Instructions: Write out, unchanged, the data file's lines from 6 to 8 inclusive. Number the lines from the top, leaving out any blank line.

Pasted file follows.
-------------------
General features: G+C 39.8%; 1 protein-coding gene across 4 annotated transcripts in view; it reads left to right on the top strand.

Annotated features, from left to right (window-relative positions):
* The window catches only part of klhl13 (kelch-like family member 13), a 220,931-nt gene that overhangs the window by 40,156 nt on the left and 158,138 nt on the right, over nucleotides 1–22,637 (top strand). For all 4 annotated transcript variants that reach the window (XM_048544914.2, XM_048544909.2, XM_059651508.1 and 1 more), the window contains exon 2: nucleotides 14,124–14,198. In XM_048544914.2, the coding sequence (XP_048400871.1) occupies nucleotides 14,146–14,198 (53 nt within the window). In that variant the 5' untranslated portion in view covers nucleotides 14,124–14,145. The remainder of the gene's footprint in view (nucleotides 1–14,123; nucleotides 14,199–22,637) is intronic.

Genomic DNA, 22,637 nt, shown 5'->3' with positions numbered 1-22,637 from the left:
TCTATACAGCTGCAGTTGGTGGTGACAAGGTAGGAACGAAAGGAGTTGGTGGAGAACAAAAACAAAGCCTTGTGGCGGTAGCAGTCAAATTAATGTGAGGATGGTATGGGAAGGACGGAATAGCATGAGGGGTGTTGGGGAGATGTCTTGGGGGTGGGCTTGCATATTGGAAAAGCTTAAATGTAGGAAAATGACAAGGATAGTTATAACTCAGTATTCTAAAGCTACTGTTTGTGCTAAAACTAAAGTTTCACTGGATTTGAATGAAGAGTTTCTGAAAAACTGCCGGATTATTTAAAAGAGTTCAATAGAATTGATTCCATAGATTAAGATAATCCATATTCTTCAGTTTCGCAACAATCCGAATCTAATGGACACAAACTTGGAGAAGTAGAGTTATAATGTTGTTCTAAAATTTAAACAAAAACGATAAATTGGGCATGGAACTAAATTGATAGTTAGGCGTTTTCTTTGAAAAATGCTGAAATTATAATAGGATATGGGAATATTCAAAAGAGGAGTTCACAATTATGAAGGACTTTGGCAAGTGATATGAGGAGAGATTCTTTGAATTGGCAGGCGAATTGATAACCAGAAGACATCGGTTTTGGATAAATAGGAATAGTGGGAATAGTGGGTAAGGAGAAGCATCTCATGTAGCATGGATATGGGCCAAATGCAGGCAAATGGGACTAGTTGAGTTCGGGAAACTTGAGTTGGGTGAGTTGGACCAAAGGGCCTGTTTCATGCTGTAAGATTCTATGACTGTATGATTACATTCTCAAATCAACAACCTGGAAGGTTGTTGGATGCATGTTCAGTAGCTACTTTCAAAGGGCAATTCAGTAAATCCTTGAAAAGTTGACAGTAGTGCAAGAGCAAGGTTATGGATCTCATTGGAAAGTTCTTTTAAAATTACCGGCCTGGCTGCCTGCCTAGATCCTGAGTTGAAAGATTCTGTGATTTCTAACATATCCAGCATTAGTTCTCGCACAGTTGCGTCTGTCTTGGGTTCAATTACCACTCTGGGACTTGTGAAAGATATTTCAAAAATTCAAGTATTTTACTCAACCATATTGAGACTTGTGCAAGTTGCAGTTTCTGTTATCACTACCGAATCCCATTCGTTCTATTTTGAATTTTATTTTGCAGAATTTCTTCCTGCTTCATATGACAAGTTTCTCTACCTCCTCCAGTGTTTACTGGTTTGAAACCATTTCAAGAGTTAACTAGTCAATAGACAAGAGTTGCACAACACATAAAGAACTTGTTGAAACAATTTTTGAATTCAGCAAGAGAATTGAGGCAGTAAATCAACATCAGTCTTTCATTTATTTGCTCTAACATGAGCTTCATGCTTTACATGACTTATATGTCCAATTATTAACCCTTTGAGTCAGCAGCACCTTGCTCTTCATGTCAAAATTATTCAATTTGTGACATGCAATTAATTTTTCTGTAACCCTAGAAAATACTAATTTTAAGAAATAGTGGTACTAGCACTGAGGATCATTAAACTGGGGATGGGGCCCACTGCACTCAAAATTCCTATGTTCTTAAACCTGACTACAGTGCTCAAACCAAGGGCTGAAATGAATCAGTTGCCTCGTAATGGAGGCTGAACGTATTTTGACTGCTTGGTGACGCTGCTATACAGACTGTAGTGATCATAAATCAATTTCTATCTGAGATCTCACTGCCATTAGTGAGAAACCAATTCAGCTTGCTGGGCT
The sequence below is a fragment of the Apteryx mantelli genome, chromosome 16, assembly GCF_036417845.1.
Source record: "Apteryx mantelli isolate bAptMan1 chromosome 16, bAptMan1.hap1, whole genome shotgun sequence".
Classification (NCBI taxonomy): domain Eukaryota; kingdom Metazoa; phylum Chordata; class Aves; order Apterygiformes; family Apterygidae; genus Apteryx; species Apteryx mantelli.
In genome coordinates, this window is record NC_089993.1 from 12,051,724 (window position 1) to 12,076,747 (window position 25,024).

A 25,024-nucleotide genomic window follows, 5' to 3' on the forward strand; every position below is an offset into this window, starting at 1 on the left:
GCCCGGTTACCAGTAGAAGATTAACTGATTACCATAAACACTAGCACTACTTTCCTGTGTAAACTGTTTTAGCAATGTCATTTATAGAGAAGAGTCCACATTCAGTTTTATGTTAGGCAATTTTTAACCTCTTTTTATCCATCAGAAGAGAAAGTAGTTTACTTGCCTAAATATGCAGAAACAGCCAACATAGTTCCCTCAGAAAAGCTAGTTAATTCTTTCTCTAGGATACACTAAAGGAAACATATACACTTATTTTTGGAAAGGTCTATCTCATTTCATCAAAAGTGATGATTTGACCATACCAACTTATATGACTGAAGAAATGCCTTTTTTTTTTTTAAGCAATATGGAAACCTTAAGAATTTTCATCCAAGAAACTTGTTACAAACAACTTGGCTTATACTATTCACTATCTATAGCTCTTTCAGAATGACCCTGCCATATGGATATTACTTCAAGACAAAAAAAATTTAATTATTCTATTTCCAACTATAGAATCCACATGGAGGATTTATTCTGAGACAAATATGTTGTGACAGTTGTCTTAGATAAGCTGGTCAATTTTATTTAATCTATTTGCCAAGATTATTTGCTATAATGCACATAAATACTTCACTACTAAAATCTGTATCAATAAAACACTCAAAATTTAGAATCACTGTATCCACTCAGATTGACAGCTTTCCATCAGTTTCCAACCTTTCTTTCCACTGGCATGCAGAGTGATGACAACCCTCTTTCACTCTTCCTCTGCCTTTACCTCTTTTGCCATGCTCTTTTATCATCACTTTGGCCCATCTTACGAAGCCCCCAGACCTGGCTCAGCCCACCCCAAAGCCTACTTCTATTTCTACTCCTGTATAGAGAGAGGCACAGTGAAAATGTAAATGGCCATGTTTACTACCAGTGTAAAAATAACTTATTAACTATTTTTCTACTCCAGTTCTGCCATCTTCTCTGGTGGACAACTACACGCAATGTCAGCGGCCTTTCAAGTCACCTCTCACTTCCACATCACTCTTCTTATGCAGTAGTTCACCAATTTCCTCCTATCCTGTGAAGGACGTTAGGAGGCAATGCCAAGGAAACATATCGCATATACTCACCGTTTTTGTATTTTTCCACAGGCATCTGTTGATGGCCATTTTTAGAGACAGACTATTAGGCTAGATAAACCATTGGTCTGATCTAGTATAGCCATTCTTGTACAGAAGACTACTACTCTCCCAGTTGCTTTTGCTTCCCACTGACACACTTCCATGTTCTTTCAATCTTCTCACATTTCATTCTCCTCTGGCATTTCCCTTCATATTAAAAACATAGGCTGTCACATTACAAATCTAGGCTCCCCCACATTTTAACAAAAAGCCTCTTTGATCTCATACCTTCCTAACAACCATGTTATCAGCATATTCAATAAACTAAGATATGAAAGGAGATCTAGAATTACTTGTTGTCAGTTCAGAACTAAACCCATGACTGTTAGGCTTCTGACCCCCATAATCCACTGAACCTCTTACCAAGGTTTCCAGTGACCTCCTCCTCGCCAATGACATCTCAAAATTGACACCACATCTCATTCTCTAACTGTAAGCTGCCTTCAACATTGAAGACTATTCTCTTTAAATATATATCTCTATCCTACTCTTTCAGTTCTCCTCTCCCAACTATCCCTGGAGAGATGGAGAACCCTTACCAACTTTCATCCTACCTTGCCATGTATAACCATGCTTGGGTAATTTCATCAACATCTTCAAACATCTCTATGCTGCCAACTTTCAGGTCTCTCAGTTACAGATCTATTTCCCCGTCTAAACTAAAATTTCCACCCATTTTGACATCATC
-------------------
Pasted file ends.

The sequence below is a fragment of the Apteryx mantelli genome, chromosome 16, assembly GCF_036417845.1.
Source record: "Apteryx mantelli isolate bAptMan1 chromosome 16, bAptMan1.hap1, whole genome shotgun sequence".
Classification (NCBI taxonomy): domain Eukaryota; kingdom Metazoa; phylum Chordata; class Aves; order Apterygiformes; family Apterygidae; genus Apteryx; species Apteryx mantelli.